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E-BOOK

Isami's House

Three Centuries of a Japanese Family

Gail Lee Bernstein (Author)


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October, 2005.
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In this powerful and evocative narrative, Gail Lee Bernstein vividly re-creates the past three centuries of Japanese history by following the fortunes of a prominent Japanese family over fourteen generations. The first of its kind in English, this book focuses on Isami, the eleventh generation patriarch and hereditary village head. Weaving back and forth between Isami's time in the first half of the twentieth century and his ancestors' lives in the Tokugawa and Meiji eras, Bernstein uses family history to convey a broad panoply of social life in Japan since the late 1600s. As the story unfolds, she provides remarkable details and absorbing anecdotes about food, famines, peasant uprisings, agrarian values, marriage customs, child-rearing practices, divorces, and social networks. Isami's House describes the role of rural elites, the architecture of Japanese homes, the grooming of children for middle-class life in Tokyo, the experiences of the Japanese in Japan's wartime empire and on the homefront, the aftermath of the country's defeat, and, finally, the efforts of family members to rebuild their lives after the Occupation. The author's forty-year friendship with members of the family lends a unique intimacy to her portrayal of their history. Readers come away with an inside view of Japanese family life, a vivid picture of early modern and modern times, and a profound understanding of how villagers were transformed into urbanites and what was gained, and lost, in the process.
List of Figures
Prologue: History Revealed
Acknowledgments
Reader’s Guide
Introduction: An Agrarian Childhood
Part One: Ancestors and Descendants
1 The House Isami Built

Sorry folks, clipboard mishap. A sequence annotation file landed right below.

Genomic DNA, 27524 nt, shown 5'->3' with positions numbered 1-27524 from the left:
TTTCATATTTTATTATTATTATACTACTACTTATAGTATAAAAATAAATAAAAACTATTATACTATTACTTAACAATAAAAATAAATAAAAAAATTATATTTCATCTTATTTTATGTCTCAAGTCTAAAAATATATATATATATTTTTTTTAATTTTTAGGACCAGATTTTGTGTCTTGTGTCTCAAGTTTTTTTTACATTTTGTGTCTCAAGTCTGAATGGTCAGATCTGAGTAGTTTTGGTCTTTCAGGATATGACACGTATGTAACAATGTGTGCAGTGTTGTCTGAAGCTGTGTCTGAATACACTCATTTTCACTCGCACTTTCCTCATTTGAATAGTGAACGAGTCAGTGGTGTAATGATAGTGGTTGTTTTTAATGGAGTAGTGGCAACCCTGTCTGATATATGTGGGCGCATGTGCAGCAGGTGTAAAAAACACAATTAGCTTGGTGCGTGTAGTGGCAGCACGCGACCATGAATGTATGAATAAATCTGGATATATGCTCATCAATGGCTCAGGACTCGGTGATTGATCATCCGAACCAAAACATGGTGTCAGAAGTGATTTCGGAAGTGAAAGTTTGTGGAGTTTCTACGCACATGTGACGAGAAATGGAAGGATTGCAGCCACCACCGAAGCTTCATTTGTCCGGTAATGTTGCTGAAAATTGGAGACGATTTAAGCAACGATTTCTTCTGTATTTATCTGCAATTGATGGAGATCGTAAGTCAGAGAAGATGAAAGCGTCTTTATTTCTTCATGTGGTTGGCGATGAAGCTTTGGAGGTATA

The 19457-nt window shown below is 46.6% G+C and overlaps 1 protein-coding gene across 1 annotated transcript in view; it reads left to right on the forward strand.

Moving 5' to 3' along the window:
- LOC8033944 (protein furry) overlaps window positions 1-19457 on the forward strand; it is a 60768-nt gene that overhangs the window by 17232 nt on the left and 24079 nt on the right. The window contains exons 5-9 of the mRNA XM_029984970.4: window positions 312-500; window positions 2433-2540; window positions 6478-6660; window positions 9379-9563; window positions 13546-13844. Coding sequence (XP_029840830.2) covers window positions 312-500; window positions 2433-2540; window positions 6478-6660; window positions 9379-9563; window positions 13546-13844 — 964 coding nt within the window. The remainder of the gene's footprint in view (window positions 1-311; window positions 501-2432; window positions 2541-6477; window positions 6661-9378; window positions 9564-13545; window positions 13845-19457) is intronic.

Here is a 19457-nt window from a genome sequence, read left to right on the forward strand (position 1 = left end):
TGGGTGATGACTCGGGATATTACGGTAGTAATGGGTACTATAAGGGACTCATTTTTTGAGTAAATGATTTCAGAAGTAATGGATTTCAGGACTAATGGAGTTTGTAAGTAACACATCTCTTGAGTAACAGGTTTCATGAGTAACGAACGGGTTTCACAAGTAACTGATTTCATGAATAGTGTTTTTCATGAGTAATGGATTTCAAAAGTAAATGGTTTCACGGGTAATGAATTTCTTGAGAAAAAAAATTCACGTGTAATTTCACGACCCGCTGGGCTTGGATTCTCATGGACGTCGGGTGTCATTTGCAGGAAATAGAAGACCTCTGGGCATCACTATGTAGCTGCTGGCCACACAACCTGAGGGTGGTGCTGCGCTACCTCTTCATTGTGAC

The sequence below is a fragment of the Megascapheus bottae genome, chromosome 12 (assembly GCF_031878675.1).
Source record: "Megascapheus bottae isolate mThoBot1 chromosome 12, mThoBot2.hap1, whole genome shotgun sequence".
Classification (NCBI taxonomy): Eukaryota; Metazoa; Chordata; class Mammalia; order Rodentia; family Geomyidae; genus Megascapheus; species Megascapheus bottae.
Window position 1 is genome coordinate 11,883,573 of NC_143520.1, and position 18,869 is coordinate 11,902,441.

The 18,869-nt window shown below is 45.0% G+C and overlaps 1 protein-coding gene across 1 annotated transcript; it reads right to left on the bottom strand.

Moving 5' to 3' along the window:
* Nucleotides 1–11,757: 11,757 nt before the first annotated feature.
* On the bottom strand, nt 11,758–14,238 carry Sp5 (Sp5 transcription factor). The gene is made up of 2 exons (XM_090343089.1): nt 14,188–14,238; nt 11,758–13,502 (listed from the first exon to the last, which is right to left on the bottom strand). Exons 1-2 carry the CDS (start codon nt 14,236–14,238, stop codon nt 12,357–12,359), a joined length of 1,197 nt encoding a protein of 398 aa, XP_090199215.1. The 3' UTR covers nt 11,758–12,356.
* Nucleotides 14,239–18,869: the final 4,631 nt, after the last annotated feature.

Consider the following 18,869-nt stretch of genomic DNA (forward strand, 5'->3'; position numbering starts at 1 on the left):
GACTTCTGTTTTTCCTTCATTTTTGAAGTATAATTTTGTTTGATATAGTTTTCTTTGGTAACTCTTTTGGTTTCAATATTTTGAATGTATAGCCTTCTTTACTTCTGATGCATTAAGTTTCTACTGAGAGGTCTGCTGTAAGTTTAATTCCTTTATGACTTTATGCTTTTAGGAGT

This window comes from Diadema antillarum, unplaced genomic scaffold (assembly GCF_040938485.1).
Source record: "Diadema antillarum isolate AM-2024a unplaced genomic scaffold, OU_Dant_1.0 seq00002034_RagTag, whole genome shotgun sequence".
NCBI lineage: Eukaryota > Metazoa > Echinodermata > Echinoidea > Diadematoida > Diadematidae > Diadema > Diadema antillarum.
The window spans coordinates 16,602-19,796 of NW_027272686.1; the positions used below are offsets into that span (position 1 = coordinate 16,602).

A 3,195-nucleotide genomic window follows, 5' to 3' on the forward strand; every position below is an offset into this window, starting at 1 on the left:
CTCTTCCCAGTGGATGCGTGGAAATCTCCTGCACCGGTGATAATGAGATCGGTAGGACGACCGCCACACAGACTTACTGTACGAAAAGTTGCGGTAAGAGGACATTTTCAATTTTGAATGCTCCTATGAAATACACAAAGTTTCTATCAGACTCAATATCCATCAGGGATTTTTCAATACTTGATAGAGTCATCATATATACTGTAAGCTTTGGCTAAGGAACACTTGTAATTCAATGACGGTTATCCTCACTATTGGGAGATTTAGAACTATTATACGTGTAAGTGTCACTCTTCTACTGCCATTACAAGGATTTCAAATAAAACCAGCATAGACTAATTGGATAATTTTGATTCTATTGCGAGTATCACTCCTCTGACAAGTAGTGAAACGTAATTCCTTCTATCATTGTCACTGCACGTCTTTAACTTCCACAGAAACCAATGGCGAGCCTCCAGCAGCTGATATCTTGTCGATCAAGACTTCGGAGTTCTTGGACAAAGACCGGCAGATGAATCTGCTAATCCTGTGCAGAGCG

2 Kissing Cousins
3 Father of the Village
4 Strong Wives
Part Two: Going Out Into the World
5 Urban Studies
6 The Marriage Pipeline
7 Frugality and Fancy Schemes
Part Three: Empire, War, and Defeat
8 Outposts of Modernity
9 Isami’s Children in Harm’s Way
10 Hard Times on the Home Front
11 Surviving Hiroshima
12 Missed Fortunes
13 Making History
Part Four: Love and Other Forms of Compensation
14 Absent Husband
15 Couples and Uncouplings
16 Mothering
Epilogue: Kinwork
Notes
Credits
Index
Gail Lee Bernstein is Professor of History at the University of Arizona. She is the author of Haruko's World: A Japanese Farm Woman and Her Community (1996), editor of Recreating Japanese Women (California, 1991), and coeditor of Public Spheres, Private Lives (2005) and Japan and the World: Essays on Japanese History and Politics (1988).
“The remarkable history of twelve generations of a single Japanese family.”—Journal Of Asian History
“Rarely does one have the opportunity to use the words “dramatic” and “moving” when reviewing scholarly works, but those descriptions can be applied without reservation to Gail Lee Bernstein’s Isami’s House.”—Monumenta Nipponica
“A unique and fascinating contribution to the field of Japanese social history.”—Japanese Studies
“There simply is no other book like this. No other family history presents such a range of insights into the ways in which individuals, women as well as men, have had to cope with changes wrought by the social modernization of Japanese family culture.”—James L. McClain, author of Japan: A Modern History

Isami's House is the chronicle of a remarkable family, neither aristocratic nor famous, whose rise and decline seem to parallel Japan's. It makes absorbing reading, affording a panoramic view of a rural family's rise to local prominence at the dawn of the modern Japanese nation state, the expansion of its presence to Tokyo and then the empire, its experience in war and defeat, and finally its postwar reconfiguration as a dispersed urban family.”—Norma Field, author of In the Realm of a Dying Emperor: A Portrait of Japan at Century's End

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